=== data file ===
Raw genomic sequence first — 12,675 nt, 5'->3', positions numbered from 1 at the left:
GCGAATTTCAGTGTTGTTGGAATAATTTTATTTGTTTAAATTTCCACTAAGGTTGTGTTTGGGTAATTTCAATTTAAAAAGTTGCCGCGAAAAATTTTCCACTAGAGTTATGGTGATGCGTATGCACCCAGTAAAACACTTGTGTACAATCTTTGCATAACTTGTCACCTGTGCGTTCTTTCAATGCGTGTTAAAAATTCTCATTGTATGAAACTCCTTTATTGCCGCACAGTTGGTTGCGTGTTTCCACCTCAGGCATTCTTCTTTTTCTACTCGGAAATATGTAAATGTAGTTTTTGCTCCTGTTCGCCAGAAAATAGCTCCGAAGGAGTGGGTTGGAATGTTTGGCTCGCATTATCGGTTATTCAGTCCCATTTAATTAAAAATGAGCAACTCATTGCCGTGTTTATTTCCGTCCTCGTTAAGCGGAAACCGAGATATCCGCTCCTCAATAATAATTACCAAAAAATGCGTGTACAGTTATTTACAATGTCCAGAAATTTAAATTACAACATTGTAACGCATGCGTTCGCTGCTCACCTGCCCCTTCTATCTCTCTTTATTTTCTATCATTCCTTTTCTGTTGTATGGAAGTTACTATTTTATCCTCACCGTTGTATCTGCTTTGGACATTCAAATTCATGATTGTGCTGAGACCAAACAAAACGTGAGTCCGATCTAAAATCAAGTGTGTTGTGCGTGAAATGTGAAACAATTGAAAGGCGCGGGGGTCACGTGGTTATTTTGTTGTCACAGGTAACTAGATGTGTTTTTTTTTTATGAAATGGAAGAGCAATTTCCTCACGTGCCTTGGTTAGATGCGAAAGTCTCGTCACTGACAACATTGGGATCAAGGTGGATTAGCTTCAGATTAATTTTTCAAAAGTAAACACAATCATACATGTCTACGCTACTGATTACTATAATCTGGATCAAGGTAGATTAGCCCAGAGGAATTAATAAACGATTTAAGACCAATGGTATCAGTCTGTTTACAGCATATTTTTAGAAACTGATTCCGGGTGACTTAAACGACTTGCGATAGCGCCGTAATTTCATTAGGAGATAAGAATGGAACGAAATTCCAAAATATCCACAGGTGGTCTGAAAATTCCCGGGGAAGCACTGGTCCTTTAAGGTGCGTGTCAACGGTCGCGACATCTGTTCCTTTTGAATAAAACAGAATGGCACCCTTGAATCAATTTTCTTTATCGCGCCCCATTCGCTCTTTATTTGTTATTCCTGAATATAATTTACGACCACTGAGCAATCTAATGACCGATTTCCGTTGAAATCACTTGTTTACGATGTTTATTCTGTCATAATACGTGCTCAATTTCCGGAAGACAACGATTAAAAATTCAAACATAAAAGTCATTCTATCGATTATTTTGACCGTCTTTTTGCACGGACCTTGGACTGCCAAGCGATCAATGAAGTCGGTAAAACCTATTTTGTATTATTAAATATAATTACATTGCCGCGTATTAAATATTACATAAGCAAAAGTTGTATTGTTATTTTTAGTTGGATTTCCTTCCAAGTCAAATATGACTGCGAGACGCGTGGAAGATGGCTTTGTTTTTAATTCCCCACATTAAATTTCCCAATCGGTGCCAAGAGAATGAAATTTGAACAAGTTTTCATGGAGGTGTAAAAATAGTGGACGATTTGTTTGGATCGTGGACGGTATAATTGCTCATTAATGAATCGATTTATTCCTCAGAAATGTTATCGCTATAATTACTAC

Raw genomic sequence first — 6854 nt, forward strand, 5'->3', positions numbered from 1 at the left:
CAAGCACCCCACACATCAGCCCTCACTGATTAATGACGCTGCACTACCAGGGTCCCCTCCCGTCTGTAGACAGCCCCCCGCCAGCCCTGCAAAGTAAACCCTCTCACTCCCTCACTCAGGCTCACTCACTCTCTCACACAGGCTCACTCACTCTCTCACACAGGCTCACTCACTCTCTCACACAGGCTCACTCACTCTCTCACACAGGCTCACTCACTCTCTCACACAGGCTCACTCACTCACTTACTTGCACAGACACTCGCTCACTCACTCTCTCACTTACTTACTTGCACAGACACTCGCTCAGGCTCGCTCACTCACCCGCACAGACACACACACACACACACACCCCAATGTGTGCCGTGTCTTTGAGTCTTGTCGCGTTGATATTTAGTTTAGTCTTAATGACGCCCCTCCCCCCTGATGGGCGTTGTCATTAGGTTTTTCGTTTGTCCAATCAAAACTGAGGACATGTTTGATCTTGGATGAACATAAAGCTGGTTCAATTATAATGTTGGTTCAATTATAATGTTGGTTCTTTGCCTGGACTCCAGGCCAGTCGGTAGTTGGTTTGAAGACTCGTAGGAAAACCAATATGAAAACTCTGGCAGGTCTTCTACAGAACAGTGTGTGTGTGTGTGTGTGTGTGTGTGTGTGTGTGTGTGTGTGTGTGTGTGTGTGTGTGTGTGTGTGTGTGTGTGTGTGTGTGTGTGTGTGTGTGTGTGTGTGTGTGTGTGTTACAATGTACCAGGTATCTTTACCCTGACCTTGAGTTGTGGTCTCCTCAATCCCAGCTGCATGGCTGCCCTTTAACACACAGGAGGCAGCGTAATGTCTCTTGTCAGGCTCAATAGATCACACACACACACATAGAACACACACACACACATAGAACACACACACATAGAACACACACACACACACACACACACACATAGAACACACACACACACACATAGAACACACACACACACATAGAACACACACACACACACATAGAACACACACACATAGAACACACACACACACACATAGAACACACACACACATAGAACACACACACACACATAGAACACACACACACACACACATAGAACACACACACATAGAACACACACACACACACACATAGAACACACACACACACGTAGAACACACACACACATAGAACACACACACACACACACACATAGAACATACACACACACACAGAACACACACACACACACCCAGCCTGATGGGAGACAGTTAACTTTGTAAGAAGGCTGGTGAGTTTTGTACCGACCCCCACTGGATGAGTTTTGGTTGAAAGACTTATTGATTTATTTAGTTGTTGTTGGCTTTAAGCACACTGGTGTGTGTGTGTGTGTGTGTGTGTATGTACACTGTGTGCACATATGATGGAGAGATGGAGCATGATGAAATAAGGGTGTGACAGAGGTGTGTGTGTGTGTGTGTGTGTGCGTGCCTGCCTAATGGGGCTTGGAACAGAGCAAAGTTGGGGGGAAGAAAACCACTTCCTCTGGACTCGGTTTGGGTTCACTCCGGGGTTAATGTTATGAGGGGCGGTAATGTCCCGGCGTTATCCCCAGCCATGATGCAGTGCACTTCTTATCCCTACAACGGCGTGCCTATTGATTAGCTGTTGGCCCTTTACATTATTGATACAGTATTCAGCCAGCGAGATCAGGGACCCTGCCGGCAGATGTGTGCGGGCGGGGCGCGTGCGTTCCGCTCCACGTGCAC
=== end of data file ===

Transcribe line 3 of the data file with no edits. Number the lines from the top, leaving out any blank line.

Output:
Raw genomic sequence first — 6854 nt, forward strand, 5'->3', positions numbered from 1 at the left: